Teen unable to move or communicate after asthma attack at 11 led to cardiac arrest

A near-fatal asthma attack left an active teenage boy unable to move or communicate.

Geraint Richards suffered the attack during his walk home from school and it lead to a cardiac arrest.

The boy’s parents say the family’s world has been “turned upside down” following the hospital dash in January 2014, WalesOnline report.

Geraint, now 18, had dealt with the “routine” condition since birth and was just eleven when he nearly lost his life after leaving school.

A medical team battled on the street for 14 minutes to revive him and left the lad severely brain damaged.

Geraint, from Tondu, Wales, has not been able to move since the heartbreaking afternoon.

Now, seven years on, he takes up to 16 different types of medication to manage his condition.

His father, Chris Richards, 51, said his condition is deteriorating and told how he now suffers regular broken bones and respiratory failure.

Chris ran the London Marathon to raise money for WellChild, the national charity for seriously ill children – and to thank those within the organisation that he has described as the family’s “guardian angel” through some difficult times.

After his asthma attack, Geraint spent nine months in hospital being cared for by a WellChild nurse who his family say went above and beyond what they expected.

Chris said: “He is not doing too well at the moment. He fractured his knee at the end of June, he fractured his head last week and he’s in respiratory failure. There’s no coming back from that, it’s just time now,” said Chris.

“He’s on 15 to 16 different medications a day and is on morphine because his bones are so thin and brittle he keeps getting fractures. It has been tough.”

Chris says that Geraint also has regular seizures and is bed-bound needing 24-hour care.

“They can’t meet his needs in the hospital because he needs someone with him 24/7 and you can’t expect a nurse who doesn’t know him to do that. He can’t communicate so they’re not going to know if he’s in pain or what his needs are,” said Chris.

“The toughest part for us is that he can’t communicate with us, he wants to do something and he can’t tell us what he wants. But he is switched on and his memories are as they have been since day one.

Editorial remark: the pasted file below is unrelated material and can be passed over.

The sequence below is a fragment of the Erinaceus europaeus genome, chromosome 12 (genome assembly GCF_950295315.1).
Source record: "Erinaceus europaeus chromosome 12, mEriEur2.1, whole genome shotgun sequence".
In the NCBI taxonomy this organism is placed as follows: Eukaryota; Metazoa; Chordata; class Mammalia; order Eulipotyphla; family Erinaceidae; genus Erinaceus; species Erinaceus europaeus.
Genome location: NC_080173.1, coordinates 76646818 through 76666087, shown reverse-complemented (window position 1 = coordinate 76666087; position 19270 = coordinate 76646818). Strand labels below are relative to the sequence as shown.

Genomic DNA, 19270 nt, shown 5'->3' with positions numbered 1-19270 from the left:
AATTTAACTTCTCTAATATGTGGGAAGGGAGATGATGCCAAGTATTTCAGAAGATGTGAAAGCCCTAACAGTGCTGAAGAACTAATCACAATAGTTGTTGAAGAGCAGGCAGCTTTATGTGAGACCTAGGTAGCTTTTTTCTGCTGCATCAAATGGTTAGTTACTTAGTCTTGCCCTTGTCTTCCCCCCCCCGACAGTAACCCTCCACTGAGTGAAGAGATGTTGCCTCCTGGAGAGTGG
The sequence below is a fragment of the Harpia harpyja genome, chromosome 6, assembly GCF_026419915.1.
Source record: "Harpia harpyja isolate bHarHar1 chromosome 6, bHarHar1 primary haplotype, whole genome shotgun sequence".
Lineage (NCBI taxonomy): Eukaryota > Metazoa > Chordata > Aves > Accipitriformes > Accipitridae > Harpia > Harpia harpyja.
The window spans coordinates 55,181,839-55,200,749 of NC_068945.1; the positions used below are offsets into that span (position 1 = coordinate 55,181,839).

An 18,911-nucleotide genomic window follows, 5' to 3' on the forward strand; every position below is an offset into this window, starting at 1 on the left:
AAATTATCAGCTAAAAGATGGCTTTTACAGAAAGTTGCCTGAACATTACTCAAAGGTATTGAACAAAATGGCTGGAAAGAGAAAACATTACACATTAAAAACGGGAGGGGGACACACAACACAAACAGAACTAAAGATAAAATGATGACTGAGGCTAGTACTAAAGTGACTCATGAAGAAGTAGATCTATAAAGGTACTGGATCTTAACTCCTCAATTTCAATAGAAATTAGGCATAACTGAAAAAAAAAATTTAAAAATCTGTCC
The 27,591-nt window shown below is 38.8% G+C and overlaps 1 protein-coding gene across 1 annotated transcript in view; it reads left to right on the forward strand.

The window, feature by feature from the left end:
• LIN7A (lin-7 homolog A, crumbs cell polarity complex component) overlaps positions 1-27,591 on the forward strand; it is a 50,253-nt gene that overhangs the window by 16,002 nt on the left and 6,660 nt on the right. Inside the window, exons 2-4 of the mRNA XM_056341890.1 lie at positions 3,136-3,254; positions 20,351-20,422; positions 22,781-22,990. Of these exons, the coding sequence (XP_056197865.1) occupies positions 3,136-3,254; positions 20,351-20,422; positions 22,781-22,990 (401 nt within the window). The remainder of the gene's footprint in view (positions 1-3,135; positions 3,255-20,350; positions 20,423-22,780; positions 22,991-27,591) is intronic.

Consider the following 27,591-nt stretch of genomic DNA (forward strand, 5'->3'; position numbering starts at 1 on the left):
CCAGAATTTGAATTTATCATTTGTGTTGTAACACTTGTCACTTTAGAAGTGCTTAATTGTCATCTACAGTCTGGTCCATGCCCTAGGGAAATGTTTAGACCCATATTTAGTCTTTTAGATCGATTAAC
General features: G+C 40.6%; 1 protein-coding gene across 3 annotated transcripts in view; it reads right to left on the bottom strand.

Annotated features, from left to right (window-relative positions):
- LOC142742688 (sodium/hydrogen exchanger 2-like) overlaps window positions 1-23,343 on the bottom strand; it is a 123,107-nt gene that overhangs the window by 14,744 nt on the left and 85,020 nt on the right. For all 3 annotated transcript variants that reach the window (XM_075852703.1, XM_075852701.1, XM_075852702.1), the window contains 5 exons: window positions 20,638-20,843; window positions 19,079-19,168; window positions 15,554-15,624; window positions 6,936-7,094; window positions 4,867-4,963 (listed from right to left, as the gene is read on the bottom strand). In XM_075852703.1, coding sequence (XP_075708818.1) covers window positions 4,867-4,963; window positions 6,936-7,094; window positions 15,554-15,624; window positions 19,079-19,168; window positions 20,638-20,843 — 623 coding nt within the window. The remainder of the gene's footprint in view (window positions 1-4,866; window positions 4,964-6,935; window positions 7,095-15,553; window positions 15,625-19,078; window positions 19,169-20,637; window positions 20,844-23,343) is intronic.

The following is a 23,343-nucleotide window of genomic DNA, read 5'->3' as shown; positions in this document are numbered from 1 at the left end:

“He is trapped in his body. Trapped in a body that won’t do anything he wants, when he wants.”

After the attack, Geraint spent three weeks in intensive care at the University Hospital of Wales, a further week on the high dependency unit, and then nine months on the Land Ward at the Noah’s Ark Children’s Hospital.

At the time, Chris said: “The day it happened was just a normal day – he went to school fine.

“He rang my wife at about 1pm saying he felt a bit ill and she said she finished work at 2pm and if he still felt ill to ring and she would pick him up.

“She never heard from him so presumed he was okay.

“But when school finished, he phoned to say he was feeling unwell and his chest was tight and that he’d run out of his pump.

“It’s only a short walk from our home on Glan Y Nant, but by the time my wife got to him in the car, he was practically sat on the floor struggling to breathe.

“She knew straight away that it was bad so she took him to the nearby surgery where she works.”

Geraint was put on a nebuliser but when it had little effect, he was rushed to hospital in Bridgend.

When Geraint’s condition failed to improve an intensive care team was called in to transfer him to Cardiff, but it was then that he went into cardiac arrest.

It took a further five hours to stabilise him before he could be transferred, and by then the attack had life-changing consequences for Geraint.

“He was just a normal boy who loved his sport, XBox and fishing. But then he was so close to dying. In fact he was clinically dead for 14 minutes,” Chris added.

“When we were in the hospital, we were visited by one of the nurses every single day. And it came to a point where we were reliant on her coming because she was just such a calming influence when she was there.

“The help we had from her was far from the expectations we could ever have of a nurse.”